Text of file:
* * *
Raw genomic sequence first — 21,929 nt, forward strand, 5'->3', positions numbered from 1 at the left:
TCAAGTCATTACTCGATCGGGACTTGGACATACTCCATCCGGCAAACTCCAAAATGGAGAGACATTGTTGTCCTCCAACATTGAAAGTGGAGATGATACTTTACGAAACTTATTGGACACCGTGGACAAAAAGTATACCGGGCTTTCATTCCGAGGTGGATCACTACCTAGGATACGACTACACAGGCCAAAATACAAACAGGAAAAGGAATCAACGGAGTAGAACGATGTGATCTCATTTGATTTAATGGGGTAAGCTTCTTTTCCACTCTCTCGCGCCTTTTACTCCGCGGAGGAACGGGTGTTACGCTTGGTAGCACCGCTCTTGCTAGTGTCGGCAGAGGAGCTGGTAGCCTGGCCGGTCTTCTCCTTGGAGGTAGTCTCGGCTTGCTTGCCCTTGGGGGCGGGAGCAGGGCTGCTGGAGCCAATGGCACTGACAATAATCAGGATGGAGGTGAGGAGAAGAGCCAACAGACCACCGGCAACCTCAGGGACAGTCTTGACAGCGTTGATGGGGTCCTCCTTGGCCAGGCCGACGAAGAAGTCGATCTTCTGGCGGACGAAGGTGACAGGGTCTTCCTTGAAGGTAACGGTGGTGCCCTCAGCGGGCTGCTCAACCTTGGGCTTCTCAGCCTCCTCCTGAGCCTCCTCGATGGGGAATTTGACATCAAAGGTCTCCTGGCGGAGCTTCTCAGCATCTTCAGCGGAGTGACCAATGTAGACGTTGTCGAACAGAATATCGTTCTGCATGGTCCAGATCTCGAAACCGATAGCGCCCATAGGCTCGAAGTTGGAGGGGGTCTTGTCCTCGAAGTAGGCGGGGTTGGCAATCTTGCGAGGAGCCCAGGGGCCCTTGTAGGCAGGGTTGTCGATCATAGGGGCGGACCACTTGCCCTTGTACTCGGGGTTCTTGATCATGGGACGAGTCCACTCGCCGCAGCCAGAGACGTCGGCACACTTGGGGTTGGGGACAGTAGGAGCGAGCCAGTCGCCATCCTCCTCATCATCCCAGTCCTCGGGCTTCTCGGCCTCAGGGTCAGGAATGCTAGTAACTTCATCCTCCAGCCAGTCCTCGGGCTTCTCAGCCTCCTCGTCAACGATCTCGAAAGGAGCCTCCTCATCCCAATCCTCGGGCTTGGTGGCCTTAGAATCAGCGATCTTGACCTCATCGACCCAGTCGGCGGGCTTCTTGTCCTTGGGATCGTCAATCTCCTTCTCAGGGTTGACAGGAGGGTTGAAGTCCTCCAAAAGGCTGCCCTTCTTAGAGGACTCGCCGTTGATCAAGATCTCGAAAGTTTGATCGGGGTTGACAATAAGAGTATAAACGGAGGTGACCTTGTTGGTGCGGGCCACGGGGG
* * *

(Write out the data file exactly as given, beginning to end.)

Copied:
Raw genomic sequence first — 21,929 nt, forward strand, 5'->3', positions numbered from 1 at the left:
TCAAGTCATTACTCGATCGGGACTTGGACATACTCCATCCGGCAAACTCCAAAATGGAGAGACATTGTTGTCCTCCAACATTGAAAGTGGAGATGATACTTTACGAAACTTATTGGACACCGTGGACAAAAAGTATACCGGGCTTTCATTCCGAGGTGGATCACTACCTAGGATACGACTACACAGGCCAAAATACAAACAGGAAAAGGAATCAACGGAGTAGAACGATGTGATCTCATTTGATTTAATGGGGTAAGCTTCTTTTCCACTCTCTCGCGCCTTTTACTCCGCGGAGGAACGGGTGTTACGCTTGGTAGCACCGCTCTTGCTAGTGTCGGCAGAGGAGCTGGTAGCCTGGCCGGTCTTCTCCTTGGAGGTAGTCTCGGCTTGCTTGCCCTTGGGGGCGGGAGCAGGGCTGCTGGAGCCAATGGCACTGACAATAATCAGGATGGAGGTGAGGAGAAGAGCCAACAGACCACCGGCAACCTCAGGGACAGTCTTGACAGCGTTGATGGGGTCCTCCTTGGCCAGGCCGACGAAGAAGTCGATCTTCTGGCGGACGAAGGTGACAGGGTCTTCCTTGAAGGTAACGGTGGTGCCCTCAGCGGGCTGCTCAACCTTGGGCTTCTCAGCCTCCTCCTGAGCCTCCTCGATGGGGAATTTGACATCAAAGGTCTCCTGGCGGAGCTTCTCAGCATCTTCAGCGGAGTGACCAATGTAGACGTTGTCGAACAGAATATCGTTCTGCATGGTCCAGATCTCGAAACCGATAGCGCCCATAGGCTCGAAGTTGGAGGGGGTCTTGTCCTCGAAGTAGGCGGGGTTGGCAATCTTGCGAGGAGCCCAGGGGCCCTTGTAGGCAGGGTTGTCGATCATAGGGGCGGACCACTTGCCCTTGTACTCGGGGTTCTTGATCATGGGACGAGTCCACTCGCCGCAGCCAGAGACGTCGGCACACTTGGGGTTGGGGACAGTAGGAGCGAGCCAGTCGCCATCCTCCTCATCATCCCAGTCCTCGGGCTTCTCGGCCTCAGGGTCAGGAATGCTAGTAACTTCATCCTCCAGCCAGTCCTCGGGCTTCTCAGCCTCCTCGTCAACGATCTCGAAAGGAGCCTCCTCATCCCAATCCTCGGGCTTGGTGGCCTTAGAATCAGCGATCTTGACCTCATCGACCCAGTCGGCGGGCTTCTTGTCCTTGGGATCGTCAATCTCCTTCTCAGGGTTGACAGGAGGGTTGAAGTCCTCCAAAAGGCTGCCCTTCTTAGAGGACTCGCCGTTGATCAAGATCTCGAAAGTTTGATCGGGGTTGACAATAAGAGTATAAACGGAGGTGACCTTGTTGGTGCGGGCCACGGGGG